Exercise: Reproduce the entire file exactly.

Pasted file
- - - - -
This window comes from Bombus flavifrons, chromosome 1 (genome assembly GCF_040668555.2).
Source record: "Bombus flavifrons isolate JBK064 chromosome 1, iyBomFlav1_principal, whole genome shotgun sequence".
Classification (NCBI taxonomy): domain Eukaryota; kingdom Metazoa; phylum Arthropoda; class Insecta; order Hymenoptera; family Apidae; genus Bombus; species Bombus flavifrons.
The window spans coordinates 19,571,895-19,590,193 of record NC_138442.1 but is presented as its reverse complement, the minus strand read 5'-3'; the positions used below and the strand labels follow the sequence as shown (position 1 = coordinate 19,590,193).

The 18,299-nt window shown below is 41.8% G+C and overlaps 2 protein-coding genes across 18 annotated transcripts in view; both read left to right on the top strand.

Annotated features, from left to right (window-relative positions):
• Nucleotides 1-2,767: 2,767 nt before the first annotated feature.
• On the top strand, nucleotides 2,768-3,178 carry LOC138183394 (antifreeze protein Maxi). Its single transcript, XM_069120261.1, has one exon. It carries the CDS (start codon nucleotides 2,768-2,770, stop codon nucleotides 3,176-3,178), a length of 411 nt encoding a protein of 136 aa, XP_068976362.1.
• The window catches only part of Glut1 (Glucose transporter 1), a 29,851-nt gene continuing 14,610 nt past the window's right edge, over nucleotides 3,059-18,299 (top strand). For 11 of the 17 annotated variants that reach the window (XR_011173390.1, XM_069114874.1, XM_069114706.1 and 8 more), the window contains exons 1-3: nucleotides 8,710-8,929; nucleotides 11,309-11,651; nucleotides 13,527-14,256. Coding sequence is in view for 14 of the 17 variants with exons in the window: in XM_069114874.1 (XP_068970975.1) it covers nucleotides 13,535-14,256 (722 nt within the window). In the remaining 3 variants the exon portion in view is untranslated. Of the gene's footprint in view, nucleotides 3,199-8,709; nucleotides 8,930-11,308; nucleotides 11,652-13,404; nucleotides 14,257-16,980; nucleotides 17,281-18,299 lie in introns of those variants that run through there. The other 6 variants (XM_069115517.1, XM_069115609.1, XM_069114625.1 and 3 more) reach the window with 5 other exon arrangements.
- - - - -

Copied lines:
This window comes from Bombus flavifrons, chromosome 1 (genome assembly GCF_040668555.2).
Source record: "Bombus flavifrons isolate JBK064 chromosome 1, iyBomFlav1_principal, whole genome shotgun sequence".
Classification (NCBI taxonomy): domain Eukaryota; kingdom Metazoa; phylum Arthropoda; class Insecta; order Hymenoptera; family Apidae; genus Bombus; species Bombus flavifrons.
The window spans coordinates 19,571,895-19,590,193 of record NC_138442.1 but is presented as its reverse complement, the minus strand read 5'-3'; the positions used below and the strand labels follow the sequence as shown (position 1 = coordinate 19,590,193).

The 18,299-nt window shown below is 41.8% G+C and overlaps 2 protein-coding genes across 18 annotated transcripts in view; both read left to right on the top strand.

Annotated features, from left to right (window-relative positions):
• Nucleotides 1-2,767: 2,767 nt before the first annotated feature.
• On the top strand, nucleotides 2,768-3,178 carry LOC138183394 (antifreeze protein Maxi). Its single transcript, XM_069120261.1, has one exon. It carries the CDS (start codon nucleotides 2,768-2,770, stop codon nucleotides 3,176-3,178), a length of 411 nt encoding a protein of 136 aa, XP_068976362.1.
• The window catches only part of Glut1 (Glucose transporter 1), a 29,851-nt gene continuing 14,610 nt past the window's right edge, over nucleotides 3,059-18,299 (top strand). For 11 of the 17 annotated variants that reach the window (XR_011173390.1, XM_069114874.1, XM_069114706.1 and 8 more), the window contains exons 1-3: nucleotides 8,710-8,929; nucleotides 11,309-11,651; nucleotides 13,527-14,256. Coding sequence is in view for 14 of the 17 variants with exons in the window: in XM_069114874.1 (XP_068970975.1) it covers nucleotides 13,535-14,256 (722 nt within the window). In the remaining 3 variants the exon portion in view is untranslated. Of the gene's footprint in view, nucleotides 3,199-8,709; nucleotides 8,930-11,308; nucleotides 11,652-13,404; nucleotides 14,257-16,980; nucleotides 17,281-18,299 lie in introns of those variants that run through there. The other 6 variants (XM_069115517.1, XM_069115609.1, XM_069114625.1 and 3 more) reach the window with 5 other exon arrangements.